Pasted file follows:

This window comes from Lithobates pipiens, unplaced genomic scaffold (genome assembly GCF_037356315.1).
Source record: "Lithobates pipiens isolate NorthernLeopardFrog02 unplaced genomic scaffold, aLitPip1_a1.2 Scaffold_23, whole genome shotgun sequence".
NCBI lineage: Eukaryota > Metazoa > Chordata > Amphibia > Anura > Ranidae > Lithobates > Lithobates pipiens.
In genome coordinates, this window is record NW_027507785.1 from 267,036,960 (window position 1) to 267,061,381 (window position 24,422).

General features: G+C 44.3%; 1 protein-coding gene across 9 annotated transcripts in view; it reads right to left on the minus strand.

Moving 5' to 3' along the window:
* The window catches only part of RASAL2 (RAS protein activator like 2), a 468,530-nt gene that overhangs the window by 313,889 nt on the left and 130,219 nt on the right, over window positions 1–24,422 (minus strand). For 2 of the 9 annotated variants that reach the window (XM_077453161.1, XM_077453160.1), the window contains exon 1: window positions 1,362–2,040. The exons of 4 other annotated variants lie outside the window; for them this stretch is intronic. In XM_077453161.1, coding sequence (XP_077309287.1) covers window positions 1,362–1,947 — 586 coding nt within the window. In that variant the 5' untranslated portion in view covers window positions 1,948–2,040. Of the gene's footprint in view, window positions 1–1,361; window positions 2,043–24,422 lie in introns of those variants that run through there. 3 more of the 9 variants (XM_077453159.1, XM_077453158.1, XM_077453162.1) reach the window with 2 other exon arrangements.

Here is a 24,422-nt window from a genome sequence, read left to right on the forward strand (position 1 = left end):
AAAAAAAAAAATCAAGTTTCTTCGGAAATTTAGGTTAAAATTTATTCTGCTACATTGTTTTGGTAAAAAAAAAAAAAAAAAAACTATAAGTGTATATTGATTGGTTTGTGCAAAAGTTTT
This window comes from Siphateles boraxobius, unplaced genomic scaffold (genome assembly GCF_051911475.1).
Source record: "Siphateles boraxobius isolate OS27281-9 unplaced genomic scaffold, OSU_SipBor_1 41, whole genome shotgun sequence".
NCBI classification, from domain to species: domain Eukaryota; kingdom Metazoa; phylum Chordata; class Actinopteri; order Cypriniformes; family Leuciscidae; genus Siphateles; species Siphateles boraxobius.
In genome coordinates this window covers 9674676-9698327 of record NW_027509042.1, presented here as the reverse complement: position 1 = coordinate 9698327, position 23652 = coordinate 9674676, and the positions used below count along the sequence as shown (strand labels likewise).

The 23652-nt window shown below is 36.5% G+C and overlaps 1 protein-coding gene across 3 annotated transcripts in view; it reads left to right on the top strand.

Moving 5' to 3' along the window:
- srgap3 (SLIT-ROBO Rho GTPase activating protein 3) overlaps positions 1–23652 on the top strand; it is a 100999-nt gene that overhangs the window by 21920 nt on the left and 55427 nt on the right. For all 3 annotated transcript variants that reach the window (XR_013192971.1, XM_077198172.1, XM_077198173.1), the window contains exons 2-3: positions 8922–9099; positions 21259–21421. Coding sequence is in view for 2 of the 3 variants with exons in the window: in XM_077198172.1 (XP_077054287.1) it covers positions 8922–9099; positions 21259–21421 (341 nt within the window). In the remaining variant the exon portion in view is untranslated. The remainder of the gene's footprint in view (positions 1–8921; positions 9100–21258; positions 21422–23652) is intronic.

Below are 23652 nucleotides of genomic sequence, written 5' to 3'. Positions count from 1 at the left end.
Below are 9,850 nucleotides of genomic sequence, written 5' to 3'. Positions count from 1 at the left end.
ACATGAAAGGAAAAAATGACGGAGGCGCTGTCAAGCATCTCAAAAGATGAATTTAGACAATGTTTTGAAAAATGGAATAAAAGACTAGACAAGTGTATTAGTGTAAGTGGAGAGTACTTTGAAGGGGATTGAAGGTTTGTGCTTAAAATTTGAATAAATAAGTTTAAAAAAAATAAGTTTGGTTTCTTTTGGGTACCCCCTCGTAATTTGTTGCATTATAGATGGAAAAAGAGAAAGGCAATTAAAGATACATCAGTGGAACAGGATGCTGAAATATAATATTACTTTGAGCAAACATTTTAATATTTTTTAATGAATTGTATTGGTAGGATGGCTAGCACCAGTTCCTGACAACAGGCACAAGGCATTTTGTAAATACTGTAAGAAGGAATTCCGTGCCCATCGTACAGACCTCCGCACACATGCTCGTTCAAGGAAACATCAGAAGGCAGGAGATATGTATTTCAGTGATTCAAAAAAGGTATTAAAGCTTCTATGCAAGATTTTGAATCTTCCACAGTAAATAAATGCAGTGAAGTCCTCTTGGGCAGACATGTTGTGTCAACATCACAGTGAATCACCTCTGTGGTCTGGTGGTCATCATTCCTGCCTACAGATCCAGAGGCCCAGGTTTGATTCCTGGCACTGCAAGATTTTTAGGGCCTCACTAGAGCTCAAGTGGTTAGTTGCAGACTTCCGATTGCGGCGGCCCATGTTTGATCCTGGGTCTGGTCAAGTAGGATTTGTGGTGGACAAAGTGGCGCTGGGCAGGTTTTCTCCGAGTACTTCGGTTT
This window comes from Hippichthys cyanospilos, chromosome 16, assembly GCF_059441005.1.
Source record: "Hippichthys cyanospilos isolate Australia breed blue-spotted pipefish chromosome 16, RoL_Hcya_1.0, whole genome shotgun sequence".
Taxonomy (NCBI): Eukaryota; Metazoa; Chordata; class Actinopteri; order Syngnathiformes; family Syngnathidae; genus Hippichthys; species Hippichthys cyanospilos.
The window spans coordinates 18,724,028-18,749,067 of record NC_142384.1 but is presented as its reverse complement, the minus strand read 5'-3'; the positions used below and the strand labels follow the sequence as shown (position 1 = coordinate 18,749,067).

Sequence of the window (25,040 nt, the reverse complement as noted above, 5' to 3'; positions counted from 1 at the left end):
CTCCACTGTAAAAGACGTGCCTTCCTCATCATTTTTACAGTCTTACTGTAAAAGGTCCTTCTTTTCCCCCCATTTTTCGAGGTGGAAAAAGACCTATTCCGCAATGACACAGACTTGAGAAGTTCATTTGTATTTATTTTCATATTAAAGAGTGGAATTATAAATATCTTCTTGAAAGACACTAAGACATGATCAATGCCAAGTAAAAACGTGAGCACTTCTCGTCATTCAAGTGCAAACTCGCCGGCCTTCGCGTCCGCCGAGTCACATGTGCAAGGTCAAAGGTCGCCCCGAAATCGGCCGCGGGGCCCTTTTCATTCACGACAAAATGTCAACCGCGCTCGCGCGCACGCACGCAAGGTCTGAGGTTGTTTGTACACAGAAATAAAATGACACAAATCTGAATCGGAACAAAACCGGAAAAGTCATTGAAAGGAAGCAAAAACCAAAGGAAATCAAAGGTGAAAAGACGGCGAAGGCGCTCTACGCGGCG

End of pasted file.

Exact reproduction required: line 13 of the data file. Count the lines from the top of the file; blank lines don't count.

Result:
In genome coordinates this window covers 9674676-9698327 of record NW_027509042.1, presented here as the reverse complement: position 1 = coordinate 9698327, position 23652 = coordinate 9674676, and the positions used below count along the sequence as shown (strand labels likewise).